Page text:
Over the years, I have witnessed the change in how I approach any design problem. And create design explorations for the problem.
The change could be credited to factors like new tools being available, understanding the deeper sense of design, adding more granularity to the design deliverables, interconnecting the relationships between different variables, etc. This is an ongoing process and the learning never stops :).
There are different ways to start off and design for any context. End to end user experience design lifecycle is expressed in different forms by different design agencies – the sub processes change a bit, but the essence remains the same. On a high level, any user experience design project will fall into four distinct buckets – (a) requirements understanding (b) conceptualization (c) prototyping (d) implementation / deliver.
Paper prototyping falls into activity (c). Some might be inclined to slot into (b) as well, its acceptable. May be it falls in both areas. Purists will never stop arguing, pragmatists will get the paper, sketch it out and pitch the design :).
I have used paper prototyping technique most of the times in presales process. It helped me a lot. While I do this step in the detailed design activity (low and high fidelity prototyping), it’s the pre-sales paper prototypes that have garnered the customer ‘wow’. Once you go past that stage and enter the delivery cycle, wow is replaced by ‘now’ (“I want this to be designed now”). Nevertheless, paper prototypes will never let you down.
So how does one go about designing the paper prototypes?
Here’s a 4-step approach.
Step 1) Understand the ecosystem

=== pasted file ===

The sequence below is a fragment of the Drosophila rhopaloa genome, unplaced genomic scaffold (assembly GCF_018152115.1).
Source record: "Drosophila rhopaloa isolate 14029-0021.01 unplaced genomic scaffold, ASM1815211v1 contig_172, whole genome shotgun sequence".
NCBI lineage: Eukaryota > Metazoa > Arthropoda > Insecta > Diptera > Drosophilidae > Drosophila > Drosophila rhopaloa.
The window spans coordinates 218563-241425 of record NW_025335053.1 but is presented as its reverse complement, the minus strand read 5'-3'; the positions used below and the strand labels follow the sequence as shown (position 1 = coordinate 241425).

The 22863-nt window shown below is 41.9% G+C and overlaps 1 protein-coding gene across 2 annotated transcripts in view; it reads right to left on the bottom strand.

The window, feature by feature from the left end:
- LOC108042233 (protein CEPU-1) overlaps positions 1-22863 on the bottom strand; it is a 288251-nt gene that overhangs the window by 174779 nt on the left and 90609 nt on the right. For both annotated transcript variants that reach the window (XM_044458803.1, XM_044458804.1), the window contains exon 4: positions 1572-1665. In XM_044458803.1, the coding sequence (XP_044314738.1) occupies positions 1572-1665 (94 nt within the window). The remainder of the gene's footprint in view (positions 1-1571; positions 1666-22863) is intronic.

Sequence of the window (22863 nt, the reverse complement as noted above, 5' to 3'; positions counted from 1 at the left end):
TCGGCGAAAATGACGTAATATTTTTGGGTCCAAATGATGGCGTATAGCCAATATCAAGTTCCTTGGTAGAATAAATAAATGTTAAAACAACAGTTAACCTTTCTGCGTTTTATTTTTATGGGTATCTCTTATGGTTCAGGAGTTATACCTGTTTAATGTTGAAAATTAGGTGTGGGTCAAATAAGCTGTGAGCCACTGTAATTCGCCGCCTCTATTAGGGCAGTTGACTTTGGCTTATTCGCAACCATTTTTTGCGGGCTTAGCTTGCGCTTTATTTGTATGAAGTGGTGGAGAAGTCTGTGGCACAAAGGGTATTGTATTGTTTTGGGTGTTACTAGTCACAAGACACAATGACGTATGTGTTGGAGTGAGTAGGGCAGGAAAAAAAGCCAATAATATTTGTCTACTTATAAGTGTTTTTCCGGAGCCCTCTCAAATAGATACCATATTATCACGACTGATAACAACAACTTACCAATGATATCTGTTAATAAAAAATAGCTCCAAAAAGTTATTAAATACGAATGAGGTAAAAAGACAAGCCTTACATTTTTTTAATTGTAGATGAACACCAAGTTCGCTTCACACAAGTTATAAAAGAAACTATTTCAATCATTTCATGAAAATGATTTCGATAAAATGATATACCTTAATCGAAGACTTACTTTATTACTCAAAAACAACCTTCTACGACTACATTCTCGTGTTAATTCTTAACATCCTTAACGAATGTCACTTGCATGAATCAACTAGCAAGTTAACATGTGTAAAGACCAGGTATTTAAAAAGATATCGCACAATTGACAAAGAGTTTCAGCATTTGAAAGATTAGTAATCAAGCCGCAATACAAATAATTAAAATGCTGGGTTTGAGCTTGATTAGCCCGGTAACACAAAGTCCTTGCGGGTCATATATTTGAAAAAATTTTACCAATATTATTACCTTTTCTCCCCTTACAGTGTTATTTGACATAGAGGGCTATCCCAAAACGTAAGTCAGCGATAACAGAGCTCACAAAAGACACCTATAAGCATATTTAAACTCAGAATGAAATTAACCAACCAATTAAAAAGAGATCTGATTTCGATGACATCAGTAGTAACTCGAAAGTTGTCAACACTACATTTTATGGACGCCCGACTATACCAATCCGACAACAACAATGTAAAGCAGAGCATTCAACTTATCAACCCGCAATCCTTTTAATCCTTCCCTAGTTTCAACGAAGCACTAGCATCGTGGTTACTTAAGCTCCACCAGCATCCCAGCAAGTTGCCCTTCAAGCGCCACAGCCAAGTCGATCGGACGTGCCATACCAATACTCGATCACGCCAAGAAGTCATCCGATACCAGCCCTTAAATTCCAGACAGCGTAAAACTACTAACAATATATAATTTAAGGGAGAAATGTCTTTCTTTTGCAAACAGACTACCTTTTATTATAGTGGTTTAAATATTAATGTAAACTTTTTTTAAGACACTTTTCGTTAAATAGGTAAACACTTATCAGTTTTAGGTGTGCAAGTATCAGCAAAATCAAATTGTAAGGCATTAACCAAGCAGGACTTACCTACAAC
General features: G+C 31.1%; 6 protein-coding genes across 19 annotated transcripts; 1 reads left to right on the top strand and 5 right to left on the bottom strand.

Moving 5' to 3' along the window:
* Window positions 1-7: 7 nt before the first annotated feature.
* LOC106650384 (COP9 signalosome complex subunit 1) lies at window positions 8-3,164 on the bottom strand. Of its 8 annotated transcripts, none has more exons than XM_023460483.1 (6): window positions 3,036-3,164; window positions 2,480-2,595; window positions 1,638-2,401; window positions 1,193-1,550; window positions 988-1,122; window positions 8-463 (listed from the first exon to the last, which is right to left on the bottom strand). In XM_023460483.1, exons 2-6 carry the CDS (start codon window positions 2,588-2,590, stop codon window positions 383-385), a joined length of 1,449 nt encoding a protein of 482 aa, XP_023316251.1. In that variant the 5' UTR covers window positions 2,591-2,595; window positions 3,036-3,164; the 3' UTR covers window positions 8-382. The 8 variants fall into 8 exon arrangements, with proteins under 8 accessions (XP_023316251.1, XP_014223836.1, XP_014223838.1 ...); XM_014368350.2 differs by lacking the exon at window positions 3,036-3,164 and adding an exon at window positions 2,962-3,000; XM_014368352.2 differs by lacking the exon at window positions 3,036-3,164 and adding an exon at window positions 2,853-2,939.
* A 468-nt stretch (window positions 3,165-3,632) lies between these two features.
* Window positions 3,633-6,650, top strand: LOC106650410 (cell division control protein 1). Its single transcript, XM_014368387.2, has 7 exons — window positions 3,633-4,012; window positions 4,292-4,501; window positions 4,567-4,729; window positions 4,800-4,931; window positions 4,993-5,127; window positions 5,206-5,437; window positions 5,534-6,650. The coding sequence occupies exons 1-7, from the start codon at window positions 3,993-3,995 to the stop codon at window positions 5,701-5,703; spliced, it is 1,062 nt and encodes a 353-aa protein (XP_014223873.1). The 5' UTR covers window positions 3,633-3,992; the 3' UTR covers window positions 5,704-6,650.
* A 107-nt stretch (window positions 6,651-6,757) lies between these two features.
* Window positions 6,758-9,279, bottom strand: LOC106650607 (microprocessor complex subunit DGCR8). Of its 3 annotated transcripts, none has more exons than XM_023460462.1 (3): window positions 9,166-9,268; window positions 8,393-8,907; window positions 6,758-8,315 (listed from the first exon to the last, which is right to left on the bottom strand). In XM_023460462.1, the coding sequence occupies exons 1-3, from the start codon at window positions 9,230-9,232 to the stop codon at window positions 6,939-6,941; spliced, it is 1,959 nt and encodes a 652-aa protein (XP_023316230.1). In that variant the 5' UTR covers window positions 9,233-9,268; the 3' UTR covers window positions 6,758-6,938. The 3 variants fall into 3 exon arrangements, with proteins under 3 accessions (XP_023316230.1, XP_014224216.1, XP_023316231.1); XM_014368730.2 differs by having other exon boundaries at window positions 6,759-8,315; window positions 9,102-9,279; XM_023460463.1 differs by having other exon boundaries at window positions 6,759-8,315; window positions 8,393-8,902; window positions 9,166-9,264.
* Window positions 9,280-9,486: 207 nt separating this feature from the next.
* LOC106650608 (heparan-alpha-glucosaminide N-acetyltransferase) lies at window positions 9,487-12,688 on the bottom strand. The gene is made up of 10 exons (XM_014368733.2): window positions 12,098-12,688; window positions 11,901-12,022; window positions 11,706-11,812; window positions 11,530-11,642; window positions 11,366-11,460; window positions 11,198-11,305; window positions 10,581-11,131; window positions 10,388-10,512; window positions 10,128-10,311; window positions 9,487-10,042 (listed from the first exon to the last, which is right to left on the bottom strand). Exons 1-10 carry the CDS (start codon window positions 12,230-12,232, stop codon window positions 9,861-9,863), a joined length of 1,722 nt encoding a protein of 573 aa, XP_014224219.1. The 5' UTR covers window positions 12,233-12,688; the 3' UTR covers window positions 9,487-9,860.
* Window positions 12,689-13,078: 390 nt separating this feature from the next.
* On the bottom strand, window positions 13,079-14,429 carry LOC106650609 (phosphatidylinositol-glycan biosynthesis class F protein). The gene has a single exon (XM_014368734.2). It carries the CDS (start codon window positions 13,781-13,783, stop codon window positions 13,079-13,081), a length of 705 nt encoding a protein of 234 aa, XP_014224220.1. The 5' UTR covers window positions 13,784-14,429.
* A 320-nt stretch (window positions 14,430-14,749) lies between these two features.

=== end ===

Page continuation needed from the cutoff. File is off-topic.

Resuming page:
Get answers to these questions – Who is the real user of the product / service? What are the dependencies? What is the overall goal? What are the controllable and uncontrollable variables involved? Who are the stakeholders? What are the different business processes?
Once you get the answers, be as visual as you can. Create mind-maps, information graphics or any other graphical form that expresses “the big picture”. Yes, the big picture.
Step 2) Create the information architecture
Understand the different “information buckets”, the hierarchy of information and create information architecture. Some might be comfortable to see and depict the relationships among data, which serves well too.
Information architecture will help you understand the length and depth of the information the product / service holds. Having information architecture ready is like having a blueprint ready of your product.
Step 3) Create the user task matrix
Write down these questions – How many times a user is going to perform a specific task? What is the input user needs to perform this task? Will the product / service break down if the user does not do the task? What are the dependencies of this task with other tasks?
Some designers might consider skipping this step and creating “task flow” – its perfectly fine. The idea is to understand the nuances of user tasks – who does it, when and how.
Step 4) Understand the target device considerations
Is it an iPhone app? Or an enterprise dashboard seen on a tablet? A good-old fashioned desktop application used by legacy users whose keyboards squeak every time they press any key?
Of course, connect this point with real-life usage context too. E.g. this is a point-of-sales application to be used by a sales agent in a crowded grocery store on a monitor with screen resolution 640×480.
You are welcome to add your steps in between or skip some of these steps. Whatever works for you, works better. These 4 steps have worked for me, so far. And as I said earlier, I may refine these steps as I learn new things down the line.
We will expand these 4 steps in coming posts.